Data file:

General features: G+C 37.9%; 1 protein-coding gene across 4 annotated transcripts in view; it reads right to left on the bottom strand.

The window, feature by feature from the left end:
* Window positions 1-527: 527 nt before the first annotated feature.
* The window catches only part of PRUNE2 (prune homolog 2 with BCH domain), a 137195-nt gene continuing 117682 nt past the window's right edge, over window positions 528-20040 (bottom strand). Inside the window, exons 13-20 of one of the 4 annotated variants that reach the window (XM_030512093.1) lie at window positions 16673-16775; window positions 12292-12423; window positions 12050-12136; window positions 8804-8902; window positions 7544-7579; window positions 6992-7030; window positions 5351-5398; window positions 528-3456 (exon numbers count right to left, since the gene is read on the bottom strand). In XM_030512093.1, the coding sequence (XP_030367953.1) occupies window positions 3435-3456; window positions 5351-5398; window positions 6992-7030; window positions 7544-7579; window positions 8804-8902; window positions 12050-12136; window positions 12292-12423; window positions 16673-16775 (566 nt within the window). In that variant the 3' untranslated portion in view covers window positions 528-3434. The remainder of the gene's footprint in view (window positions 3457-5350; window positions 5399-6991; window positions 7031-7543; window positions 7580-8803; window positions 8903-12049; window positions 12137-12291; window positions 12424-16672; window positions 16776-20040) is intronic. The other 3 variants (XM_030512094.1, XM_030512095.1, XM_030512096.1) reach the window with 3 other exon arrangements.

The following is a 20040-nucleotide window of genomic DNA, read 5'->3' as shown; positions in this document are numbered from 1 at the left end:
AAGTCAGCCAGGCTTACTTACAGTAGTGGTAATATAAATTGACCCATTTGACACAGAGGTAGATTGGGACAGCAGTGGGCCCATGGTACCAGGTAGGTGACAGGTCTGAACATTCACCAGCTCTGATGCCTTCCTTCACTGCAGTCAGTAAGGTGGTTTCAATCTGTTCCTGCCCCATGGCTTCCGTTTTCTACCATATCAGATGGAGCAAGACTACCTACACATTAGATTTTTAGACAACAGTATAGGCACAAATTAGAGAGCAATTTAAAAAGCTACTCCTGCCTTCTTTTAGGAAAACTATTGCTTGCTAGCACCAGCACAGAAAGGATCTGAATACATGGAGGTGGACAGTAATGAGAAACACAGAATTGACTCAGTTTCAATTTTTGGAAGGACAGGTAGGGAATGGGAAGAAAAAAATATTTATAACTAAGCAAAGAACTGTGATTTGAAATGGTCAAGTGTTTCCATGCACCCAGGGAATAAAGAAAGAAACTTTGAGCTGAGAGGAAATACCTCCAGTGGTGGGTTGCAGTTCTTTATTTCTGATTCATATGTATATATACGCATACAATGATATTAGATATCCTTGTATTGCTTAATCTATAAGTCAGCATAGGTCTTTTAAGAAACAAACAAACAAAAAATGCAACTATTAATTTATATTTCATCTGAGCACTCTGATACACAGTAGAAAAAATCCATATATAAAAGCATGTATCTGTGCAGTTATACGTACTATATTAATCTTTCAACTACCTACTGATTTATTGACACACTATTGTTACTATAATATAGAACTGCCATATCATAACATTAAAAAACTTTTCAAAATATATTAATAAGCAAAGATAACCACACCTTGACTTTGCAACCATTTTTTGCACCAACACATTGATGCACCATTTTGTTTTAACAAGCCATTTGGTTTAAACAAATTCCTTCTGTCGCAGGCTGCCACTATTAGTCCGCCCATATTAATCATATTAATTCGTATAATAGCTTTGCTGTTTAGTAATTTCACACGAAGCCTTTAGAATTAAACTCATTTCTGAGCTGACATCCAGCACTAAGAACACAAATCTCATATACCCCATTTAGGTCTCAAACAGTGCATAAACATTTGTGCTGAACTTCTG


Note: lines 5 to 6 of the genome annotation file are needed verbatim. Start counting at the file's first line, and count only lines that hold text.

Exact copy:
The following is a 20040-nucleotide window of genomic DNA, read 5'->3' as shown; positions in this document are numbered from 1 at the left end:
AAGTCAGCCAGGCTTACTTACAGTAGTGGTAATATAAATTGACCCATTTGACACAGAGGTAGATTGGGACAGCAGTGGGCCCATGGTACCAGGTAGGTGACAGGTCTGAACATTCACCAGCTCTGATGCCTTCCTTCACTGCAGTCAGTAAGGTGGTTTCAATCTGTTCCTGCCCCATGGCTTCCGTTTTCTACCATATCAGATGGAGCAAGACTACCTACACATTAGATTTTTAGACAACAGTATAGGCACAAATTAGAGAGCAATTTAAAAAGCTACTCCTGCCTTCTTTTAGGAAAACTATTGCTTGCTAGCACCAGCACAGAAAGGATCTGAATACATGGAGGTGGACAGTAATGAGAAACACAGAATTGACTCAGTTTCAATTTTTGGAAGGACAGGTAGGGAATGGGAAGAAAAAAATATTTATAACTAAGCAAAGAACTGTGATTTGAAATGGTCAAGTGTTTCCATGCACCCAGGGAATAAAGAAAGAAACTTTGAGCTGAGAGGAAATACCTCCAGTGGTGGGTTGCAGTTCTTTATTTCTGATTCATATGTATATATACGCATACAATGATATTAGATATCCTTGTATTGCTTAATCTATAAGTCAGCATAGGTCTTTTAAGAAACAAACAAACAAAAAATGCAACTATTAATTTATATTTCATCTGAGCACTCTGATACACAGTAGAAAAAATCCATATATAAAAGCATGTATCTGTGCAGTTATACGTACTATATTAATCTTTCAACTACCTACTGATTTATTGACACACTATTGTTACTATAATATAGAACTGCCATATCATAACATTAAAAAACTTTTCAAAATATATTAATAAGCAAAGATAACCACACCTTGACTTTGCAACCATTTTTTGCACCAACACATTGATGCACCATTTTGTTTTAACAAGCCATTTGGTTTAAACAAATTCCTTCTGTCGCAGGCTGCCACTATTAGTCCGCCCATATTAATCATATTAATTCGTATAATAGCTTTGCTGTTTAGTAATTTCACACGAAGCCTTTAGAATTAAACTCATTTCTGAGCTGACATCCAGCACTAAGAACACAAATCTCATATACCCCATTTAGGTCTCAAACAGTGCATAAACATTTGTGCTGAACTTCTG